Mom needs a drink, Boozers. You may be the apple of her eye, but you’ve also put her through years of unintentional stress. She stayed up half the night finishing your third grade science fair project while you snuggled up with Bunny in bed. She got up at 5:30 on Saturday mornings to shower and dress before dragging you out of bed for that early hockey practice. She hemmed your prom dress — by hand, mind you — because you suddenly decided you had to be part of the hi-lo trend. She listened to countless hours of whining about boyfriends, girlfriends, husbands, wives, jobs, children (she told you so), home repairs, car repairs, weight loss, and destructive puppies — and all without telling you to shut up and get over yourself. Face it, the woman is a saint.

So here’s what you do. Pick her up, bring her back to your perfectly tidy house (because of course you cleaned up before Mom came over), and present her with a beautiful home-cooked brunch and a special cocktail made just in her honor. Because moms like handmade. It may be easier for you to take her out to some faceless restaurant, but listen carefully: Moms Like Handmade. They don’t care if it’s gourmet, if there are fine linens and crystal, or if there’s a guy walking around with a basket of plastic-wrapped single roses for $3 a pop. There is no substitute for making it yourself, and it’s the least you can do. Happy Mother’s Day.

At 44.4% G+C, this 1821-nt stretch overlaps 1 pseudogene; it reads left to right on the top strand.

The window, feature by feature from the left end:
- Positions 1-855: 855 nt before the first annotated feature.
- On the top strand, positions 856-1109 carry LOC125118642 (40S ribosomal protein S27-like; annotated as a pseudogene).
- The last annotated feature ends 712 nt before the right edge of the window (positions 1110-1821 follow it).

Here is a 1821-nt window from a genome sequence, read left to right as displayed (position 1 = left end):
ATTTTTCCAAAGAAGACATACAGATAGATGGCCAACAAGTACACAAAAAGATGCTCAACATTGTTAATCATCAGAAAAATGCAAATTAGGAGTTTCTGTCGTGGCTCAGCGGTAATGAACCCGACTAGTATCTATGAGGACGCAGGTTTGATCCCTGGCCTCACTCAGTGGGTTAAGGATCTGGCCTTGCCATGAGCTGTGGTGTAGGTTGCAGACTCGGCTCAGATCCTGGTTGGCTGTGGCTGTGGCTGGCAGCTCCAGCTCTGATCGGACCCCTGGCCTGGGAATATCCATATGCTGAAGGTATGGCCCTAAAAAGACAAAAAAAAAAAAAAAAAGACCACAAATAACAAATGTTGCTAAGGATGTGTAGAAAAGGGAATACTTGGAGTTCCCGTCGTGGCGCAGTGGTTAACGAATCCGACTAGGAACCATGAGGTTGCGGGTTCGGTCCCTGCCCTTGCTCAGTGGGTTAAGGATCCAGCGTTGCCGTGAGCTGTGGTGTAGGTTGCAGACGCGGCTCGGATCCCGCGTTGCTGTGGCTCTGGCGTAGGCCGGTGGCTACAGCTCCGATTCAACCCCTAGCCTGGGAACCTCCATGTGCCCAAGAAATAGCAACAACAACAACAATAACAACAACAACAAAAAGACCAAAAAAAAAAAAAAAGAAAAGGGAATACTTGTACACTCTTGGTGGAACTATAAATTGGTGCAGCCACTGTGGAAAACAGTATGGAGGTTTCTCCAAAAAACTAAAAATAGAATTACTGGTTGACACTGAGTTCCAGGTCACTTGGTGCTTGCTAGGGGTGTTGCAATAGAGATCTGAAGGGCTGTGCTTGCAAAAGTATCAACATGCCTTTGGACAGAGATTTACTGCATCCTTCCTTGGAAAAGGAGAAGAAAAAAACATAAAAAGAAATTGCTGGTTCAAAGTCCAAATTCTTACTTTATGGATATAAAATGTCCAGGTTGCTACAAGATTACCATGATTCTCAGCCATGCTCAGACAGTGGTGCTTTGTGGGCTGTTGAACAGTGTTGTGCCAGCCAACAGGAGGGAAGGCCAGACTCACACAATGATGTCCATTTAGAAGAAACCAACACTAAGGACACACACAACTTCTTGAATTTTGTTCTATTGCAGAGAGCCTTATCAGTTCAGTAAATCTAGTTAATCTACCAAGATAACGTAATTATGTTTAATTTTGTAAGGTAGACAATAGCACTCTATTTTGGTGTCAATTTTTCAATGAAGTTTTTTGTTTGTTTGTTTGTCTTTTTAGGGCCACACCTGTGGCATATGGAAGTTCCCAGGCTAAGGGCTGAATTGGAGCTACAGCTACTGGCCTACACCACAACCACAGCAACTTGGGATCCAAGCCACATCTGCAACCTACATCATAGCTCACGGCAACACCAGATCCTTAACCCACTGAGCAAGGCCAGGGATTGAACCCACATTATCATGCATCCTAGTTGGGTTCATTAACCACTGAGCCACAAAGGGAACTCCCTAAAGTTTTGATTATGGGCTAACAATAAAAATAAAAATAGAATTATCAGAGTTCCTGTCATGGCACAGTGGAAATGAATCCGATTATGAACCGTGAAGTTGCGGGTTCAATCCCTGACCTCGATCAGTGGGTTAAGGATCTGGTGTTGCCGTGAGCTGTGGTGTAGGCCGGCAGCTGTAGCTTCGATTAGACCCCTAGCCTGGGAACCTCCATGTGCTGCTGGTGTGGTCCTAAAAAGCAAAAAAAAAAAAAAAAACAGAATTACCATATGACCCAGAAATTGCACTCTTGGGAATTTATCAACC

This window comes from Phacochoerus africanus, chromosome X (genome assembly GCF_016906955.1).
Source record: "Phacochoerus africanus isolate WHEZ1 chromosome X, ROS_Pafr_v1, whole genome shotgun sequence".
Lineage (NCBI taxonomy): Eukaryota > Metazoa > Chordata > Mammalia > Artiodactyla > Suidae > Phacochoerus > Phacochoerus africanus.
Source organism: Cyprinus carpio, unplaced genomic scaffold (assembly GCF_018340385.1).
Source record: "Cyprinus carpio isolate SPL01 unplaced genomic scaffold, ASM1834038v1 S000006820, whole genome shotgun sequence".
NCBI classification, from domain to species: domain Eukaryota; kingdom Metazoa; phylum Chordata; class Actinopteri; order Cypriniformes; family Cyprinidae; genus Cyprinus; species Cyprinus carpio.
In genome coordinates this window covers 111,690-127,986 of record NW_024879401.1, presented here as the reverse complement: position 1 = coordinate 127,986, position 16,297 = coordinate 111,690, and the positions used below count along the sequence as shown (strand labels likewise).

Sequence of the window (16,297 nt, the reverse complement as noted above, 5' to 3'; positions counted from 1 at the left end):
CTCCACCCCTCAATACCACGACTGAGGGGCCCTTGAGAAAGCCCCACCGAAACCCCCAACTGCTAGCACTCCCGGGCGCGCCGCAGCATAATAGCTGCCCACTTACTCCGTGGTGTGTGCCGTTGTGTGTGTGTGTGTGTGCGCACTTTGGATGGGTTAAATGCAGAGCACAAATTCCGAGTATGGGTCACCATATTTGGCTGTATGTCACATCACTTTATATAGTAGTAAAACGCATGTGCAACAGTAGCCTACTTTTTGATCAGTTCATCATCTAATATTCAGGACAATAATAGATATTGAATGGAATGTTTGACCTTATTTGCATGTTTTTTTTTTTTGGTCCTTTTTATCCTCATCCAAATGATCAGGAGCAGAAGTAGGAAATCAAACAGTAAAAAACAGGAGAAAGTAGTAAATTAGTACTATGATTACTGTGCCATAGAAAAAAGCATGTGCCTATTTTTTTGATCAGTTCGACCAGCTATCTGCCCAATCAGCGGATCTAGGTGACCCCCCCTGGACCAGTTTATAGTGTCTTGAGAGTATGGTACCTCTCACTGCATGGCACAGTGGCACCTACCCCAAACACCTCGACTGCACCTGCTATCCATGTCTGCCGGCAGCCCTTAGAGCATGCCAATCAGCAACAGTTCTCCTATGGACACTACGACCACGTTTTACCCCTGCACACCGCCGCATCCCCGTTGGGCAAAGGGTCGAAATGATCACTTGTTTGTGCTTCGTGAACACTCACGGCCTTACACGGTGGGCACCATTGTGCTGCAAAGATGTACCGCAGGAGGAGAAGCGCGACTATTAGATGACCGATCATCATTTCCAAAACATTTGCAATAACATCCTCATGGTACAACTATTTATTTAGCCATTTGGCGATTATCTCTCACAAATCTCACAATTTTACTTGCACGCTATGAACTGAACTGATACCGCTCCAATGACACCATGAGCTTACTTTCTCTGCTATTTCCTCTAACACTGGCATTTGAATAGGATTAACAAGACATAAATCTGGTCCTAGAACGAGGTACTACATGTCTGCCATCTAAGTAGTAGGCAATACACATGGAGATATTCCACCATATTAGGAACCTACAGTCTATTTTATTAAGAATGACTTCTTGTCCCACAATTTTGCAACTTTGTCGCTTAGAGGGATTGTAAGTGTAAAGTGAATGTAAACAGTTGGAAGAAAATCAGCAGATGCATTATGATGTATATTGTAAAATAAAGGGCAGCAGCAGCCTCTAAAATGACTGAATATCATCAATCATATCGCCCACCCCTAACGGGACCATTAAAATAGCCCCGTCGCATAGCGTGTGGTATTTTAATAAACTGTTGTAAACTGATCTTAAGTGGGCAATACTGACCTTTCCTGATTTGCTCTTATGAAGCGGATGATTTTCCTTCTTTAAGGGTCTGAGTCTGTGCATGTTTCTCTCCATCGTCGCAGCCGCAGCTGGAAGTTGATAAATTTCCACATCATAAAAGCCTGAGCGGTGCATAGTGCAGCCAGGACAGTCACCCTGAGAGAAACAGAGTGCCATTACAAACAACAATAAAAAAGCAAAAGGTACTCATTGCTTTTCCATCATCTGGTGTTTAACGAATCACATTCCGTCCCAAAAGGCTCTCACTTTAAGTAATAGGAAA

Strawberry Rose Mojito

It will seem loopy, but this is made with strawberry jam rather than fresh strawberries. Jam cocktails are really charming, because the jam gives a lovely silky mouthfeel to the drink. If you are feeling enterprising, you could whip up a really simple Freezer Strawberry Jam the day before — meaning you can also present Mom with a beribboned jar as a nice handmade gift — or you can use a really high-quality strawberry jam. We used a strawberry balsamic jam made by our local Wisteria Gardens, which added another depth of flavor to an already sublime cocktail.